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背投三维.pdf

背投三维.pdf

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简介:本文档为《背投三维pdf》,可适用于硬件技术领域,主题内容包含JOURNALOFDISPLAYTECHNOLOGY,VOL,NO,AUGUSTLowCrosstalkMultiViewTrackingDDisp符等。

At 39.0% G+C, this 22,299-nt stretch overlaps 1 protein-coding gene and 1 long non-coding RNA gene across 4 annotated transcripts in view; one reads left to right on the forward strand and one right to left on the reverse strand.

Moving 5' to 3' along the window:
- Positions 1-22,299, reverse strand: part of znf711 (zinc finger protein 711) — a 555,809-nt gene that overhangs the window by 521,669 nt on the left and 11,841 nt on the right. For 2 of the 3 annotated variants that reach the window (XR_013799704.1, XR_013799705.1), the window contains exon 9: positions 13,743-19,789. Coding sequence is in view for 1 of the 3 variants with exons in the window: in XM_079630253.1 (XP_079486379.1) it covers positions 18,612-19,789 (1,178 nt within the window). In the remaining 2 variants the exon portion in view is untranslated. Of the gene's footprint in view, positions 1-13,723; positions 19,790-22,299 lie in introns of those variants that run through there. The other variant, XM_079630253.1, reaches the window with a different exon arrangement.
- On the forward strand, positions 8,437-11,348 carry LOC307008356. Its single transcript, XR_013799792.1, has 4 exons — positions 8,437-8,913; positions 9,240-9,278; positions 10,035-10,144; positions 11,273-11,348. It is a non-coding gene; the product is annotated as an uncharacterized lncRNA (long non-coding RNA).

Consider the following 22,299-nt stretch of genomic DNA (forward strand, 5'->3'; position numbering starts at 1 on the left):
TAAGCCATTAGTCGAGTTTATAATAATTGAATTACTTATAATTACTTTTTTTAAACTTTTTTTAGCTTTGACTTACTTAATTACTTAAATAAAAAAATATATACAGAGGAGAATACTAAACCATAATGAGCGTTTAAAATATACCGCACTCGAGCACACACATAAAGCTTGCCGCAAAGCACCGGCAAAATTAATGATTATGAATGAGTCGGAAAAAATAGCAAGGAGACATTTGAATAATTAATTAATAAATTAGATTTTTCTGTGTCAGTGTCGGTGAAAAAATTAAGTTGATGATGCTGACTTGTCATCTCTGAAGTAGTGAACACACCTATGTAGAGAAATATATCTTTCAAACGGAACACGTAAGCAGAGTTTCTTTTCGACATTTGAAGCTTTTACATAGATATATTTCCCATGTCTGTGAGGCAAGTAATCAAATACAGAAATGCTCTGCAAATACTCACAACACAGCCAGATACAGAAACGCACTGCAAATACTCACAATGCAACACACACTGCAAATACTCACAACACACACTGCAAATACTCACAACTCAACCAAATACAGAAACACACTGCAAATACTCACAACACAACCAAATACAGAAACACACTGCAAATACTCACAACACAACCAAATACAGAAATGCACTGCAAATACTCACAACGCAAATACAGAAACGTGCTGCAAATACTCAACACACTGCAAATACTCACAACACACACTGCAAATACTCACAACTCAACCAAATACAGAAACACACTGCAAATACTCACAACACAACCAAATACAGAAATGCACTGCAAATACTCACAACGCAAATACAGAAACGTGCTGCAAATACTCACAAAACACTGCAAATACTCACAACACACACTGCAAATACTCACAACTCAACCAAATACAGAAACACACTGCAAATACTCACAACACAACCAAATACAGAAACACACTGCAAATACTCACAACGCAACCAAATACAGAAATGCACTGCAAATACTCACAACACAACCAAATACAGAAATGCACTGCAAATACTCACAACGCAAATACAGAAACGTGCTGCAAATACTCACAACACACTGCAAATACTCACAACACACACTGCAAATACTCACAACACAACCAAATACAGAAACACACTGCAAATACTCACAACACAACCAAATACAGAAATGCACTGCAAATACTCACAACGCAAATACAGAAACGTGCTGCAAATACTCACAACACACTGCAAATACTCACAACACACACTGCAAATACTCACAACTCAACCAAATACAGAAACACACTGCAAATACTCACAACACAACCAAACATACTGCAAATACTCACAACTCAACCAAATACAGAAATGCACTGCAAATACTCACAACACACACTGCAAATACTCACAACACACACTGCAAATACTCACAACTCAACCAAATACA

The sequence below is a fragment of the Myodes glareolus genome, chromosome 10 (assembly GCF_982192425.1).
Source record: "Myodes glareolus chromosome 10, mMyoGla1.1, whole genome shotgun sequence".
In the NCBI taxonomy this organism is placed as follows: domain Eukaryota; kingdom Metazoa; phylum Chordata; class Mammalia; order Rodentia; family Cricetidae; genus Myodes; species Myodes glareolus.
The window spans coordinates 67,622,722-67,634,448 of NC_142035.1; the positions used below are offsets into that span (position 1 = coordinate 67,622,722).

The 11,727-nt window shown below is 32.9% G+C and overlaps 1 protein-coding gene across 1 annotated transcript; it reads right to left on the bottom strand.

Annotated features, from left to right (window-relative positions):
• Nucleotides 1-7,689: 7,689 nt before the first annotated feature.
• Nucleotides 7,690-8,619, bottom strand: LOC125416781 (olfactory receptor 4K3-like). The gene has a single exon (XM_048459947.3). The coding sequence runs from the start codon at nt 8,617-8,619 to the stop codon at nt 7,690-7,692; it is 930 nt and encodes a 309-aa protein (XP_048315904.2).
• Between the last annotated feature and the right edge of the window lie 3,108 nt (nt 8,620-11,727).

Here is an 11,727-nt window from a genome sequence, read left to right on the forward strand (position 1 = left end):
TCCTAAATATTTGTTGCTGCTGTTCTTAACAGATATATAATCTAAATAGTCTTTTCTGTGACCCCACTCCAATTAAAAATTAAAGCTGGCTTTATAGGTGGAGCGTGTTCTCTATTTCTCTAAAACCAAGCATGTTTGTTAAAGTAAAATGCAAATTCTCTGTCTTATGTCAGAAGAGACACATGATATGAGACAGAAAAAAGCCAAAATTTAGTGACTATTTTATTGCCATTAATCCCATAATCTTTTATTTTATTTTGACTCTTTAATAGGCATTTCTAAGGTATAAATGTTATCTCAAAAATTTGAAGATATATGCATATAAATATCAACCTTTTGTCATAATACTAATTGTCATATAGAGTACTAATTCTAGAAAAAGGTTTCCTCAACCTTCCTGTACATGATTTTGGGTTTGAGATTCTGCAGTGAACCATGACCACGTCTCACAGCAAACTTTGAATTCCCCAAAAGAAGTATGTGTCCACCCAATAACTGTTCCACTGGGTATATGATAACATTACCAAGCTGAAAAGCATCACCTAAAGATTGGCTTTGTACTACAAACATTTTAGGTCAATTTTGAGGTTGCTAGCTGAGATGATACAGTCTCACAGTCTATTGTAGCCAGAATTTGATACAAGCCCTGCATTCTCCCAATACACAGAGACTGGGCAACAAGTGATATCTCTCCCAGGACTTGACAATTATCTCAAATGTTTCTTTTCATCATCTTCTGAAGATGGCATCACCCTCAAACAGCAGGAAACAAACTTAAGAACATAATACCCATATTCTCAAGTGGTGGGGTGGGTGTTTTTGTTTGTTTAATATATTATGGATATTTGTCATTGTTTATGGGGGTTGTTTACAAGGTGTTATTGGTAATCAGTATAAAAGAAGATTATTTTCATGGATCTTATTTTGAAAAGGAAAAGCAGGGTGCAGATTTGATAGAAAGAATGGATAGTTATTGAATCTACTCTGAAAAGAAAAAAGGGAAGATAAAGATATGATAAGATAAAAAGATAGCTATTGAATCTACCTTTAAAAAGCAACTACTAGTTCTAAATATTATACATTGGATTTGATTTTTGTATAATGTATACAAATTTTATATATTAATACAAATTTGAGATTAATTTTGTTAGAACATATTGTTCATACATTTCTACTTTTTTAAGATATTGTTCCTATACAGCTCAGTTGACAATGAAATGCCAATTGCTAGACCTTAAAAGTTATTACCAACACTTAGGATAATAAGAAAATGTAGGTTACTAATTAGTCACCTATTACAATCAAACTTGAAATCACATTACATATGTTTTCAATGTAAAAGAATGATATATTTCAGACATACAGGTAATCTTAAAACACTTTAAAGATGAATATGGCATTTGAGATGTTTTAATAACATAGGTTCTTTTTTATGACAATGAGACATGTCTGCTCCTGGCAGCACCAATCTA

JOURNAL OF DISPLAY TECHNOLOGY, VOL. 7, NO. 8, AUGUST 2011 411 Low Crosstalk Multi-View Tracking 3-D Display of Synchro-Signal LED Scanning Backlight System Jian-Chiun Liou, Kuan Lee, and Juy-Fong Huang Abstract—Many people believe that in the future, autostereo- scopic 3D displays will become a mainstream display type. Achievement of higher quality 3D images requires both higher panel resolution and more viewing zones. Consequently, the trans- mission bandwidth of the 3D display systems involves enormous amounts of data transfer. This study integrated a viewer-tracking system and a synchro-signal LED scanning backlight module with an autostereoscopic 3D display to reduce the crosstalk of right/left eye images and data transfer bandwidth, while maintaining 3D image resolution. Light-emitting diodes (LED) are a dot light source of the dynamic backlight module. When modulating the dynamic backlight module to control the display mode of the stereoscopic display, the updating speed of the dynamic light-emit- ting regions and the updating speed of pixels were synchronal. For each frame period, the viewer can accurately view three-dimen- sional images, and the three-dimensional images displayed by the stereoscopic display have full resolution. The stereoscopic display tracks the viewer’s position or can be watched by multiple viewers. This study demonstrated that the three-dimensional image dis- played by the stereoscopic display is of high quality, and analyzed this phenomenon. The multi-viewer tracking stereoscopic display with intelligent multiplexing control of LED backlight scanning had low crosstalk, below 1%, when phase shift was 1/160 s. Index Terms—Crosstalk, scanning backlight, synchro-signal, three-dimensional (3D), view tracking. I. INTRODUCTION I N THE PAST decade, flat panel displays have become amajor global product. In view of this phenomenon, LCD- type 3D displays could potentially dominate the 3D display market in the future. Based on flat panel display infrastructure, two main types of 3D display exist: time-multiplexed and spa- tial-multiplexed 3D displays [1]–[5]. The former utilizes a high frequency response LCD panel to increase display frequency. With appropriate accessories like shutter glasses or an optical switch device, a time-multiplexed display separately displays two different views for each eye, giving the viewer a parallax and ultimately 3D effect. The latter distributes different images to different viewing-zones, showing 3D content by adding op- tical devices, like a lenticular lens or parallax barrier, to control the direction of the backlight and allocate the images to different viewing-zones. Manuscript received July 27, 2010; revised October 25, 2010, December 30, 2010, and February 17, 2011; accepted March 08, 2011. Date of current version June 15, 2011. The authors are with the Electronics and Optoelectronics Research Labo- ratories of the Industrial Technology Research Institute (EOL/ITRI), Hsinchu, Taiwan 31040 (e-mail: jcliou@itri.org.tw). Color versions of one or more of the figures in this paper are available online at http://ieeexplore.ieee.org. Digital Object Identifier 10.1109/JDT.2011.2134830 Our innovative 3D technology for multi-viewer tracking stereoscopic display included a display panel, a dynamic-back- light module featuring many light-emitting regions, and a tracking panel placed between the display panel and the dy- namic-backlight module. During a frame period, the display has an updated region and a non-updated region. The display panel displays according to a synchro-signal, and the updated and non-updated regions separately display left and right eye images. The light-emitting regions are activated by a syn- chro-signal. During the frame period, parts of the light-emitting regions corresponding to the updated region are synchronally turned on while other parts of the light-emitting regions cor- responding to the non-updated region are synchronally turned off. The tracking panel features many slit sets. At least one of the slit sets is turned on according to the position information of the viewer and the synchro-signal. Light is provided by the parts of the turned-on light-emitting regions that pass through one of the slit sets and the display panel in such a way that the non-updated region only displays one of the single-eye images. To display 3D content, we must transmit at least stereo image pair of image content to the 3D display, indicating that more views require more bandwidth for transmittance. However, due to limited bandwidth, with ghosting (a faint secondary image produced by an optical system), fixed viewing point or tracker, or split image—half resolution often causes the resolution of the 3D images for each viewing-zone to be reduced [6]–[12]. Use of a viewer-tracking technique could resolve this problem entirely. This study integrated a viewer-tracking technique with a 3D display to verify the feasibility of such a technique and its performance. II. VIEWER-TRACKING 3D DISPLAY This study integrated an autostereoscopic display with a viewer-tracking system. Fig. 1 illustrates the basic structure of the display and Table I shows the specifications of the image liquid crystal panel. In the proposed structure, a retarder in- serted between the image panels rotated the light beam at 90 ; simultaneously, a lenticular plate adjusted the light direction to show the light slit from the tracking display. Retarder film is a clear birefringent material that alters the phase of a polarized beam of light. A quarter wave plate can convert linearly polar- ized light (oriented at 45 from the direction of the fast/slow axis) into circularly polarized light. Conversely, the wave plate can convert a circularly polarized beam into linearly polarized light. In this study, when the polarization direction of the incident light formed an included 45 angle with the optical axis of the retarder, the polarization of the light passing through the retardation regions rotated by 90 and became orthogonal to the polarization of the light passing though the 0 retardation 1551-319X/$26.00 2011 IEEE 412 JOURNAL OF DISPLAY TECHNOLOGY, VOL. 7, NO. 8, AUGUST 2011 Fig. 1. The structure of the proposed viewer-tracking display panel. TABLE I IMAGE LIQUID CRYSTAL PANEL SPECIFICATION regions. The molding method fabricated the lenticular plate with polymeric film as the substrate material. One of the light slit pattern pairs adjusted the direction of light from the tracking panel to the viewer’s eyes through the lenticular plate. In this display, the PDLC panel played an important role in the function of the 2D/3D switch. When the PDLC panel was turned to clear state, the microretarder interacted with the po- larizers to form a parallax barrier pattern, making the display autostereoscopic. In a case where the PDLC panel is in a dif- fusive state, the light passing through the PDLC destroys the polarization. The microretarder then loses its function as a par- allax barrier, and the display becomes a general 2D display. In this display, the light slit tracking display panel played an important role in the function of light slit selection of the eight viewing zones. The tracking panel controlled whether the light of the backlight module passed through or not. The tracking panel features many tracking slit patterns and switches these patterns according to the synchronization signal of the display TABLE II MICROSOFT WEBCAM SPECIFICATION Fig. 2. Pattern of a microretarder. panel. Based on a viewer’s position, the viewer-tracking-based autostereoscopic display sends different pairs of stereo images; each viewed image has full-panel resolution and can be im- plemented in an eight-view autostereoscopic display. In the experiments, a webcam captured the image of the viewer for tracking (Table II shows the specification of the Logitech webcam). Image processing determined the viewer’s position. Therefore, using the recognized position of the viewer moving in the viewing range of the display, the light slit tracking display panel sent corresponding stereo images, thus providing motion parallax that follows the viewer’s movement. A microretarder is a plate consisting of two optical retar- dation states that are micro-patterned within different regions. Fig. 2 shows a microretarder with and 0 retardation in a column-interleaved pattern. When the polarization direction of the incident light formed an included angle of 45 with the optical axis of the microretarder, the polarization of the light passing through the retardation regions rotated 90 and be- came orthogonal to the polarization of the light passing though the 0 retardation regions. This explains why the microretarder forms a parallax barrier in autostereoscopic displays. The retar- dation of the area scanned by laser beams is erased and becomes a 0 retardation region, while the area without scanning remains at retardation. A. Viewer-Tracking 3D Display System This study developed autostereoscopic display apparatus and a display method. The autostereoscopic display apparatus in- cluded a display panel, a backlight module, a tracking slit panel and an optical lens array. In a frame time, the display panel and tracking panel share the same synchronization signal for the dis- play panel. The tracking panel controls the light of the back- light module. The tracking panel features tracking slit patterns and switches the slit patterns according to the synchronization signal. Until all screen data is updated, the backlight module is inactive during the frame time. A light provided by the part of the backlight regions passes through the tracking slit set, optical lens array, and the display panel in such a way that each eye sep- arately perceives images. As shown in Fig. 3, when the viewer LIOU et al.: LOW CROSSTALK MULTI-VIEW TRACKING 3-D DISPLAY OF SYNCHRO-SIGNAL LED SCANNING BACKLIGHT SYSTEM 413 Fig. 3. Relations between viewer and tracking panel. moves to the left, the tracking slit set changes its pattern to dis- play the correct image. The autostereoscopic display integrated a webcam as the real- time detection device for tracking of the viewer’s head/eye po- sitions, so that the display showed left and right eye images correctly. The computer vision-based tracking method detects viewer’s eyes over a specific range and under conditions of low and fluctuating illumination. By capturing the image of the viewer in front of the display, the viewer’s position is calcu- lated and the related position data is transferred to the field pro- grammable gate array (FPGA) controller through RS232. When the viewer recognizes that he/she is standing at the borders of the viewing zones, analyzing the captured viewer images deter- mines the border positions of the viewing zones. The resulting eye reference pattern allows the tracker to locate the viewer’s eyes in live video images. If an observer moves away from his original position, the tracking slit will vary its pattern according to the viewer’s new position. The viewer still perceives two eye images separately before exceeding the webcam detection range. Fig. 4 shows the viewer-tracking system. This paper addresses the specific technological challenges of autostereoscopic 3D displays and presents a novel system that integrates a real-time viewer-tracking system with an au- tostereoscopic display. Our successfully designed prototype uti- lized a FPGA system to synchronize between a display panel and tracking slit panel. With 120 Hz display and tracking panels, only a pair of page-flipped left and right eye images was neces- sary to produce a multi-view effect. Furthermore, full resolution was maintained for the images of each eye. The loading of the Fig. 4. Viewer-tracking 3D display system. transmission bandwidth was controllable, and the binocular par- allax and motion parallax is as good as the usually lower reso- lution multi-view autostereo display. B. LED Backlight Architecture Many types of LED backlights are applied to 2D or 3D dis- plays [13]–[18]. To date, research on 3D display systems has generally focused on providing uniform, collimated illumina- tion of the LCD, rather than addressing low crosstalk issues. This study investigated the method of using an autostereoscopic multi-viewer tracking 3D display with a synchro-signal LED scanning backlight module to reduce the crosstalk of right eye and left eye images, enhancing data transfer bandwidth while maintaining image resolution. Fig. 5(a) is a schematic view of a stereoscopic display. Fig. 5(b) is a block diagram illustrating the stereoscopic display; the stereoscopic display can track the viewer’s position and be watched by multiple viewers. The backlight module of the stereoscopic display is a dy- namic backlight module featuring many light-emitting regions R(1) R(4). Fig. 5(a) excludes the control unit and optical lens array. In the stereoscopic display, the graphic card outputs and transmits the vertical synchro-signal to the control unit. After receiving the synchro-signal, the control unit outputs the syn- chro-signal to control (turn on or off) the light-emitting regions R(1) R(4). To meet the requirements of different one-eye images, we propose that the dynamic LED backlight tracking panel has have many backlight slit sets. According to the position infor- mation of viewer O and the vertical synchro-signal, one of the slit sets of the tracking panels is selected and turned-on. Each slit set includes either left or right eye slits. Light emitted from the dynamic backlight module passes through the either left or right eye slit and the display panel, and projects onto one eye of viewer O. Similarly, light emitted from the dynamic backlight 414 JOURNAL OF DISPLAY TECHNOLOGY, VOL. 7, NO. 8, AUGUST 2011 Fig. 5. (a) Schematic view and (b) block diagram. of stereoscopic display. module passes through the either left or right eye slit and the dis- play panel, and projects onto the other eye of viewer O. In this way, the pair images are projected to the two eyes of viewer O, who can see accurate three-dimensional images. For example, light emitted from the dynamic backlight module passes through the left eye slit of the slit set and the display panel, and projects onto the left eye of viewer O. Similarly, light emitted from the dynamic backlight module passes through the right eye slit of the slit set and the display panel, and projects onto the right eye of viewer O. The one-eye slits are stripe-shaped and the lengths of the one-eye slits are approximately equal to the lon- gitudinal length of the display panel. When the display panel displays an image based on the ver- tical synchro-signal, the slit set of the tracking panel is enabled. Meanwhile, pixels in the updated region of the display panel dis- play a left-eye image, but pixels in the non-updated region of the display panel still display the previous right-eye image. Light passing through the slit set of the tracking panel and the non-up- dated region of the display panel can be projected onto left eye of viewer O (i.e. a crosstalk phenomenon) if no alternative methodology is applied. This paper proposes using a dynamic backlight module to suppress the crosstalk. The light-emitting regions R1 R4 of the dynamic backlight module are sepa- rately controlled according to the vertical synchro-signal. During a frame period, the light-emitting regions R(1) and R(2) corresponding to the updated region are turned on and the light-emitting regions R(3) and (4) corresponding to the non-up- dated region are turned off. In this way, only the light-emit- ting regions R(1) and R(2) provide light, so that no light passes through the slit set of the tracking panel and the non-updated region of the display panel. This reduces the crosstalk phenom- enon of the stereoscopic display system. As shown in Fig. 5(a) and Fig. 5(b), the display method of the stereoscopic display comprises the following steps: First, slit data banks (Ds) corresponding to the many viewing angles of the stereoscopic display apparatus is established. Next, the control unit receives information (Dv) on the position of the viewer. The control unit compares the position information and the slit data banks stored in advance. Meanwhile, the control unit outputs the vertical synchro-signal from the graphic card to con- trol the output mode of the dynamic backlight module and op- eration mode of the tracking panel. The display panel is driven to display images (i.e. image updating) according to the ver- tical synchro-signal output from the graphics card. Many of the light-emitting regions (R(1) R(4)) of the dynamic backlight module are stripe-shaped and the light-emitting regions R(1) R(4) extend across the slits of the tracking panel. The extending direction of the light-emitting regions R(1) R(4) is perpendic- ular to the extending direction of the slits of the tracking panel. Many of the light-emitting regions [i.e., R(1) R(4)] of the dy- namic backlight module are array in an arrayed manner. Fig. 6 shows a novel controlled circuit architecture of scan- ning regions for high-resolution stereoscopic display with 120 Hz frequency using scanning backlight method. All parameters of the scanning backlight method operate by determining the sum of turning times between LED backlight regions 4 and 2. If the counted times equal 100 then the next backlight region be- gins operating. For a 4-region scanning backlight method, when the panel is filled in regions (1), (2), (3), and (4) by the new image, the backlight lights up for regions (3), (4), (1), and (2). In anticipation of region (1) of the panel displaying left-eye and right-eye images, we turned on region (3) of the backlight unit and analogized the image shown in region (2), turning on re- gion 4 of the backlight unit. According to the 2-region scanning the backlight method, when the new image fills regions (1) and (2) of the panel, the backlight lights up in the corresponding re- gions (2) and (1). To avoid seeing both the L-image and R-image at the same time, the backlight region R(1) must be turned off until the image fills R(1). The sample operative principles apply to the backlight regions of R(2). Incomplete isolation of the left and right image channels so that one leaks (leakage) or bleeds into the other. Looks like a double exposure. Crosstalk is a physical entity and can be ob- jectively measured, whereas ghosting is a subjective term. III. CROSSTALK ANALYSIS To avoid ghost images, the backlight modular provides backlight control signals which are dependent on the position of an associated part of the panel. The system is provided for LIOU et al.: LOW CROSSTALK MULTI-VIEW TRACKING 3-D DISPLAY OF SYNCHRO-SIGNAL LED SCANNING BACKLIGHT SYSTEM 415 Fig. 6. Synchronization signal LED backlight architecture. Fig. 7. Schematic diagram of scanning backlight method. controlling synchronization timing between backlighting and pixel refresh, in dependence of a location of a section within the display panel. The backlight unit is separated into several regions. Let’s take 4 regions as the example as in Fig. 7. the pixel response time is less than three fourths of the frame time when the illumination period is one quarter of the frame time. Optical sensor and CS-100 Spot Chroma Meter of luminance crosstalk measurement of the 4-regions, 2-regions scanning and strobe backlight method without lenticular. Frame sequen- tial(page flip, temporal multiplexed) process, the process is referred to as alternate frame sequencing. Crosstalk is a critical factor determining the image quality of stereoscopic displays. Also known as ghosting or leakage, high levels of crosstalk can make stereoscopic images hard to fuse and lack fidelity. Crosstalk is measured by displaying full-black and full-white in light-emitting regions R(1) R(4) of the dis-